Earlier this week I was at a two-day conference in sunny Dubrovnik, on the coast of Croatia – a country that used to be behind the Iron Curtain but which is now a candidate for European Union membership.
Hosted by the Stockholm Network, an umbrella group of European think-tanks, the conference went into the art and science of running a think-tank and making a difference to events. It was certainly refreshing to see so many talented people committed to the free-market cause and committed to changing reality in so many countries.
We were staying, appropriately, at the Libertas hotel. Liberty is a key principle here, a country which has come through the bitter war of the early 1990s when the beautiful old walled city of Dubrovnik, the Pearl of the Adriatic and a magnet for tourists, was shelled and laid waste. But now it's flourishing again, restored (apart from a few poignant bullet-holes) in just a few years, largely thanks to Unesco and its World Heritage Site programme. Perhaps Unesco has its uses.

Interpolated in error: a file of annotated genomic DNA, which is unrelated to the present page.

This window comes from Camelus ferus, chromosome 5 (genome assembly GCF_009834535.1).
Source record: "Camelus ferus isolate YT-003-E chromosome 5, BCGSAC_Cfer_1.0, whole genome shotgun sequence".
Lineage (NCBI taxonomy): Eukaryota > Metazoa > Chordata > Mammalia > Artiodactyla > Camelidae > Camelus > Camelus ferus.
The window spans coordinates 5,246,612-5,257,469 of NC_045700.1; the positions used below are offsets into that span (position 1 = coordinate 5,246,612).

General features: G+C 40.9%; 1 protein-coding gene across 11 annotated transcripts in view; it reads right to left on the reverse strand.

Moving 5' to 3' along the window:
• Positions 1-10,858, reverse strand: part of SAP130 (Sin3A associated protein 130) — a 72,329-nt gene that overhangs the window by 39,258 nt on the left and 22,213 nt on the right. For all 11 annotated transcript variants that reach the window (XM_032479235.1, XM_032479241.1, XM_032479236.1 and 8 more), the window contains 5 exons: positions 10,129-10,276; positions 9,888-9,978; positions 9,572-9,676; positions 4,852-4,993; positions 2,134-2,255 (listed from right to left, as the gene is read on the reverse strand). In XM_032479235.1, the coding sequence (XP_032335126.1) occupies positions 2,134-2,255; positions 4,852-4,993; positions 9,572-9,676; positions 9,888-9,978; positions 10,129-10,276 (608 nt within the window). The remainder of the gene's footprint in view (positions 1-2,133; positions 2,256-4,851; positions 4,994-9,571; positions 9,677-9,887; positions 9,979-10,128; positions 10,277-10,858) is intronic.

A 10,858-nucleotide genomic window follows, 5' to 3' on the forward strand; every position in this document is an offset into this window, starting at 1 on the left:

The city had been destroyed before, in the earthquake of 1667. Among other things, this catastrophe brought on a new regulation, banning balconies on the grounds that many people had been killed by falling masonry during the tremor. My friend and fellow delegate Jose Pinera, the man who privatized Chile's pension system (and who is doing his best to privatize everyone else's) was scornful. Typical, he said: you get an earthquake only every 400 years or so, but still the bureaucrats rob us of the pleasure of sitting in our balconies, just in case.
Sounds like absurd Health and Safety rules are nothing new...